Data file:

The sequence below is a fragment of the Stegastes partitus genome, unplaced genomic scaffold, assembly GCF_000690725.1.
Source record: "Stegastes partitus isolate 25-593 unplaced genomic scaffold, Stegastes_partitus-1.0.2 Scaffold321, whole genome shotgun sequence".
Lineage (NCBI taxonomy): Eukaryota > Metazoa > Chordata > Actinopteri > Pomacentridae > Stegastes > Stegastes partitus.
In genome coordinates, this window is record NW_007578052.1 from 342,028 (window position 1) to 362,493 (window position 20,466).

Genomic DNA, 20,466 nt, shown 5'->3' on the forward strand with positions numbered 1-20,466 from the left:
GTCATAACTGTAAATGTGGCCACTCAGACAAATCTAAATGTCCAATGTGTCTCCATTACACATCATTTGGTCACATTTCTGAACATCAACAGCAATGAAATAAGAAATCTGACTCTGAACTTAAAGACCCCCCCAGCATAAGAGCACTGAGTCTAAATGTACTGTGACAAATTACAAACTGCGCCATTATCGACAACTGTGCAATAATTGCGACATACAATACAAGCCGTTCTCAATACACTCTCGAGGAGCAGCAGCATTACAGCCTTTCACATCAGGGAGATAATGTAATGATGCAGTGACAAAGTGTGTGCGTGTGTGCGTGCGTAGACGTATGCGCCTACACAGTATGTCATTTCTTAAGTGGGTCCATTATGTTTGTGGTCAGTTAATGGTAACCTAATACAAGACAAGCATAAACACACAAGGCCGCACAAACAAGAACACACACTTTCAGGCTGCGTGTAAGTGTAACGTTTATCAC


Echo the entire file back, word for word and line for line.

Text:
The sequence below is a fragment of the Stegastes partitus genome, unplaced genomic scaffold, assembly GCF_000690725.1.
Source record: "Stegastes partitus isolate 25-593 unplaced genomic scaffold, Stegastes_partitus-1.0.2 Scaffold321, whole genome shotgun sequence".
Lineage (NCBI taxonomy): Eukaryota > Metazoa > Chordata > Actinopteri > Pomacentridae > Stegastes > Stegastes partitus.
In genome coordinates, this window is record NW_007578052.1 from 342,028 (window position 1) to 362,493 (window position 20,466).

Genomic DNA, 20,466 nt, shown 5'->3' on the forward strand with positions numbered 1-20,466 from the left:
GTCATAACTGTAAATGTGGCCACTCAGACAAATCTAAATGTCCAATGTGTCTCCATTACACATCATTTGGTCACATTTCTGAACATCAACAGCAATGAAATAAGAAATCTGACTCTGAACTTAAAGACCCCCCCAGCATAAGAGCACTGAGTCTAAATGTACTGTGACAAATTACAAACTGCGCCATTATCGACAACTGTGCAATAATTGCGACATACAATACAAGCCGTTCTCAATACACTCTCGAGGAGCAGCAGCATTACAGCCTTTCACATCAGGGAGATAATGTAATGATGCAGTGACAAAGTGTGTGCGTGTGTGCGTGCGTAGACGTATGCGCCTACACAGTATGTCATTTCTTAAGTGGGTCCATTATGTTTGTGGTCAGTTAATGGTAACCTAATACAAGACAAGCATAAACACACAAGGCCGCACAAACAAGAACACACACTTTCAGGCTGCGTGTAAGTGTAACGTTTATCAC